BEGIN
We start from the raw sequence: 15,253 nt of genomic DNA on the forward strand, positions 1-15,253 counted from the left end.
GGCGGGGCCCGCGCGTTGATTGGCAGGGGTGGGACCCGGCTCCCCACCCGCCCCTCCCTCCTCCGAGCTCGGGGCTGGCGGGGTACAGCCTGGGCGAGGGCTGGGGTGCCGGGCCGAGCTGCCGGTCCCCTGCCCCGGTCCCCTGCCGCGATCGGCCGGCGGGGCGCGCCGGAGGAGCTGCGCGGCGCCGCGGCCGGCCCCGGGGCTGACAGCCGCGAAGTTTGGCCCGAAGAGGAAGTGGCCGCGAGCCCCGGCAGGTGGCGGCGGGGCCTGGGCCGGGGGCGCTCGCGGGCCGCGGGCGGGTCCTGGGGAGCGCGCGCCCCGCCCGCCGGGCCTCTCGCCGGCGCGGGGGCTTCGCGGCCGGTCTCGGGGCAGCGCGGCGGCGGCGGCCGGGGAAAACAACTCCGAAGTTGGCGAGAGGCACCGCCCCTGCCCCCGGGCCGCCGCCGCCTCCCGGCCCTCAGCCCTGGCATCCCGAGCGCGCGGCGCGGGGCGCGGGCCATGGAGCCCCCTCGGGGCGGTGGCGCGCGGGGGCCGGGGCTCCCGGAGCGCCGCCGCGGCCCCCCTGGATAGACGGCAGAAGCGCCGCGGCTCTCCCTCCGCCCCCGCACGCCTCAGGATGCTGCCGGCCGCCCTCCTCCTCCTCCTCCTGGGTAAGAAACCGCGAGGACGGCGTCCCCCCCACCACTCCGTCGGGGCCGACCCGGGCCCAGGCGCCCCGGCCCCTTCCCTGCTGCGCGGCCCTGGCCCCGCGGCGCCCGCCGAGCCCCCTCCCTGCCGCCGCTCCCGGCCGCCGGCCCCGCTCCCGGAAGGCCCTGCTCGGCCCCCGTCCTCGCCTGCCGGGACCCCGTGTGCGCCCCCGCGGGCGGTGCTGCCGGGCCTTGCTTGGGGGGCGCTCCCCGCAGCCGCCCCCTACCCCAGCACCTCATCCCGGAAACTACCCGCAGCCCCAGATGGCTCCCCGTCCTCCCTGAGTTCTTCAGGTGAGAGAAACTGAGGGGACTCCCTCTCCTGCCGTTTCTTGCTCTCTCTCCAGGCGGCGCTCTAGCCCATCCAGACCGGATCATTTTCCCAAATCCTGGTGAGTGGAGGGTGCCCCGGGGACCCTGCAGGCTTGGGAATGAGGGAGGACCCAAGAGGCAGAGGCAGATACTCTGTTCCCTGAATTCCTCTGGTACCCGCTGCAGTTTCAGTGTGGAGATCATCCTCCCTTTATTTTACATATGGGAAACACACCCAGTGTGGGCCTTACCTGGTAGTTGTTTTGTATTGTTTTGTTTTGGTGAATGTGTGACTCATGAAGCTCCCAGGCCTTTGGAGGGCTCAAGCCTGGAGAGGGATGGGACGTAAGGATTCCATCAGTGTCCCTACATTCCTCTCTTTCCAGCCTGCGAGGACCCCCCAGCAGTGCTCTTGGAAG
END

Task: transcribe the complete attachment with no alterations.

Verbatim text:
We start from the raw sequence: 15,253 nt of genomic DNA on the forward strand, positions 1-15,253 counted from the left end.
GGCGGGGCCCGCGCGTTGATTGGCAGGGGTGGGACCCGGCTCCCCACCCGCCCCTCCCTCCTCCGAGCTCGGGGCTGGCGGGGTACAGCCTGGGCGAGGGCTGGGGTGCCGGGCCGAGCTGCCGGTCCCCTGCCCCGGTCCCCTGCCGCGATCGGCCGGCGGGGCGCGCCGGAGGAGCTGCGCGGCGCCGCGGCCGGCCCCGGGGCTGACAGCCGCGAAGTTTGGCCCGAAGAGGAAGTGGCCGCGAGCCCCGGCAGGTGGCGGCGGGGCCTGGGCCGGGGGCGCTCGCGGGCCGCGGGCGGGTCCTGGGGAGCGCGCGCCCCGCCCGCCGGGCCTCTCGCCGGCGCGGGGGCTTCGCGGCCGGTCTCGGGGCAGCGCGGCGGCGGCGGCCGGGGAAAACAACTCCGAAGTTGGCGAGAGGCACCGCCCCTGCCCCCGGGCCGCCGCCGCCTCCCGGCCCTCAGCCCTGGCATCCCGAGCGCGCGGCGCGGGGCGCGGGCCATGGAGCCCCCTCGGGGCGGTGGCGCGCGGGGGCCGGGGCTCCCGGAGCGCCGCCGCGGCCCCCCTGGATAGACGGCAGAAGCGCCGCGGCTCTCCCTCCGCCCCCGCACGCCTCAGGATGCTGCCGGCCGCCCTCCTCCTCCTCCTCCTGGGTAAGAAACCGCGAGGACGGCGTCCCCCCCACCACTCCGTCGGGGCCGACCCGGGCCCAGGCGCCCCGGCCCCTTCCCTGCTGCGCGGCCCTGGCCCCGCGGCGCCCGCCGAGCCCCCTCCCTGCCGCCGCTCCCGGCCGCCGGCCCCGCTCCCGGAAGGCCCTGCTCGGCCCCCGTCCTCGCCTGCCGGGACCCCGTGTGCGCCCCCGCGGGCGGTGCTGCCGGGCCTTGCTTGGGGGGCGCTCCCCGCAGCCGCCCCCTACCCCAGCACCTCATCCCGGAAACTACCCGCAGCCCCAGATGGCTCCCCGTCCTCCCTGAGTTCTTCAGGTGAGAGAAACTGAGGGGACTCCCTCTCCTGCCGTTTCTTGCTCTCTCTCCAGGCGGCGCTCTAGCCCATCCAGACCGGATCATTTTCCCAAATCCTGGTGAGTGGAGGGTGCCCCGGGGACCCTGCAGGCTTGGGAATGAGGGAGGACCCAAGAGGCAGAGGCAGATACTCTGTTCCCTGAATTCCTCTGGTACCCGCTGCAGTTTCAGTGTGGAGATCATCCTCCCTTTATTTTACATATGGGAAACACACCCAGTGTGGGCCTTACCTGGTAGTTGTTTTGTATTGTTTTGTTTTGGTGAATGTGTGACTCATGAAGCTCCCAGGCCTTTGGAGGGCTCAAGCCTGGAGAGGGATGGGACGTAAGGATTCCATCAGTGTCCCTACATTCCTCTCTTTCCAGCCTGCGAGGACCCCCCAGCAGTGCTCTTGGAAG